What Mother’s Day is Like When You’re a Sex Worker & a Mom
Welcome to Brain-Throbs & Blow Jobs, a column highlighting the great minds and perspectives of Bay Area sex workers through interviews and photo portraits.
I gave birth five months ago, and I’m really excited to celebrate my first Mother’s Day with my child. The first one feels special, like I’m suddenly a part of a new club. I’ve been a mother for just a few months, but I’ve been a sex worker for many years.
In my professional life, I’m insulated by other workers who love me and protect me from judgment. But having a kid opens up my life to new people, in new ways, that can often feel risky or complicated. It’s difficult to manage the stigma and judgment that are cast on to sex-working parents. As I schedule appointments with pediatricians, talk with child care providers, and meet other parents at postpartum groups, I realize how grateful I am to be surrounded by people who love and support sex workers—and how difficult it is to open up.
Juggling being a sex worker and a mom isn’t complicated or extraordinary. What doesn’t feel normal is having new people in my life who don’t understand my work. It mostly feels scary. I’m still learning the best way to navigate these complex social and safety dynamics, so I reached out to a few workers who have years of mothering experience all while working in the sex trade. Lotus Lain, Chiara Rose, and Gia DiMarco sat down with me for an incredibly candid conversation about the triumphs and risks that sex worker parents take when providing for their families.
I’m Lotus Lain and I’m an adult performer, the industry relations advocate at the Free Speech Coalition, a writer, and a part-time artist. I’m also a mom.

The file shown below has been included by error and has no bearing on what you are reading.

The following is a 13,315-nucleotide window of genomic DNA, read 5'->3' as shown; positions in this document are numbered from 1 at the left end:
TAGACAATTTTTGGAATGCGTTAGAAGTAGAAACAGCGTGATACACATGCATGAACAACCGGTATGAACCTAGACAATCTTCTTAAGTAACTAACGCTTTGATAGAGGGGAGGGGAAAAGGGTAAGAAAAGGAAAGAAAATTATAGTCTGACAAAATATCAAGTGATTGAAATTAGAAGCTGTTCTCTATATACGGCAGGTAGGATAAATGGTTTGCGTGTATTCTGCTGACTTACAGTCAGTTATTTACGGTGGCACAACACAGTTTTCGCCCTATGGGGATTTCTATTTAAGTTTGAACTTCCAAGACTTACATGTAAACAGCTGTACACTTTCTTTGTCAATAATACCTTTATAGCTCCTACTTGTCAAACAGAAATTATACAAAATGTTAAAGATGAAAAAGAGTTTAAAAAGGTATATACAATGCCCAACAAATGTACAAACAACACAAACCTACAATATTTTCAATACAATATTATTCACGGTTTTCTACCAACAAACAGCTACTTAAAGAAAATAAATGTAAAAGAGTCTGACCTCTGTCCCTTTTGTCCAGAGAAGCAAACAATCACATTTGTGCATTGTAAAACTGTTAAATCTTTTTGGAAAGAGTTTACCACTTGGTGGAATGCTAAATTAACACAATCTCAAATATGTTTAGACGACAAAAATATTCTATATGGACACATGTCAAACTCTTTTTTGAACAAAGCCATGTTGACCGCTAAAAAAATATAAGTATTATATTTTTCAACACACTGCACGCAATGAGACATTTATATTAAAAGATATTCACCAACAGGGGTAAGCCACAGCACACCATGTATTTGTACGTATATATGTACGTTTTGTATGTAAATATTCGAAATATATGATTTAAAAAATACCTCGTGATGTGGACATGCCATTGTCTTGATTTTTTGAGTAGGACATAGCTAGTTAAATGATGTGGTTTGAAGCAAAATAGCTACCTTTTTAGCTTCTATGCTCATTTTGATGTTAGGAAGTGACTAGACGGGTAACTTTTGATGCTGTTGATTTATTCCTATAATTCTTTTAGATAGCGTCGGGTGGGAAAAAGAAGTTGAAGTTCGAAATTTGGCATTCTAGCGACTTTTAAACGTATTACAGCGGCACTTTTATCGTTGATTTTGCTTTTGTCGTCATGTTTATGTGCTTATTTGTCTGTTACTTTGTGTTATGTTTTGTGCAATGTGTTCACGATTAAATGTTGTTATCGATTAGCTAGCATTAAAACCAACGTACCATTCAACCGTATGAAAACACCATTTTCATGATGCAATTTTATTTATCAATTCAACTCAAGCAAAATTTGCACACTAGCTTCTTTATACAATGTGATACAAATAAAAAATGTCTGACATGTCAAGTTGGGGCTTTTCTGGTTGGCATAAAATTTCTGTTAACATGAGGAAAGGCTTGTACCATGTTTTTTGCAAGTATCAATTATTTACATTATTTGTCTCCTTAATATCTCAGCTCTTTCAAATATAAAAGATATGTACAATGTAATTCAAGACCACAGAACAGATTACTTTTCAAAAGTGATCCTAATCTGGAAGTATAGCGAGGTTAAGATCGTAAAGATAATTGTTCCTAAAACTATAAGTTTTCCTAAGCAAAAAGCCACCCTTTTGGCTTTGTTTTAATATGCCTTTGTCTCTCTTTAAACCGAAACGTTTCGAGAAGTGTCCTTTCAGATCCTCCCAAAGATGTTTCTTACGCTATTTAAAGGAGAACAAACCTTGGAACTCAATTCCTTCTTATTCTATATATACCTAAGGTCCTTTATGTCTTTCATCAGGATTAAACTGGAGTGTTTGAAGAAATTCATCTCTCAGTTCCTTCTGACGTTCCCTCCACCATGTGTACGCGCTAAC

Maxine Holloway: When did you get into the adult industry?
I was five years into being a mother when I was like, “I have to do this.” I was raising a girl and I was putting ideas in her head that she could do anything she wanted in life and I had not done anything I wanted in life! How could I be that hypocritical with my own kid? I kept going over it and thinking about it, “This is something that you’ve been wanting. Why haven’t you given this to yourself?” And I just, I had to do it, I had to see where [the adult industry] takes me.
MH: Are you out to other people in the adult industry as a mom?
It took a year or two being in the industry before I was fine, “Fuck it. I’m not ashamed that I’m a mom.” After a while, I didn’t want to hide it. Plus, people can clearly see in 4K that I have stretch marks, (laughs). Now that I’ve been a mother for eleven years and doing this for six, I can’t imagine not being a mother, not being in porn, and not having both be my life.
MH: How do you talk to your kid about your work?
I told her about sex work when she was 10, I said, “I am an international sexy woman that people look at sometimes. And there’s nothing wrong with that. And I also try to advocate for other people like myself live a better life or be more aware of how to do their work well.” We had a long conversation about it. I said adult industry equals porn, and when you hear the word porn, that’s where I work. And sometimes people will talk bad about it, and…
(Lotus’ eyes filled with tears)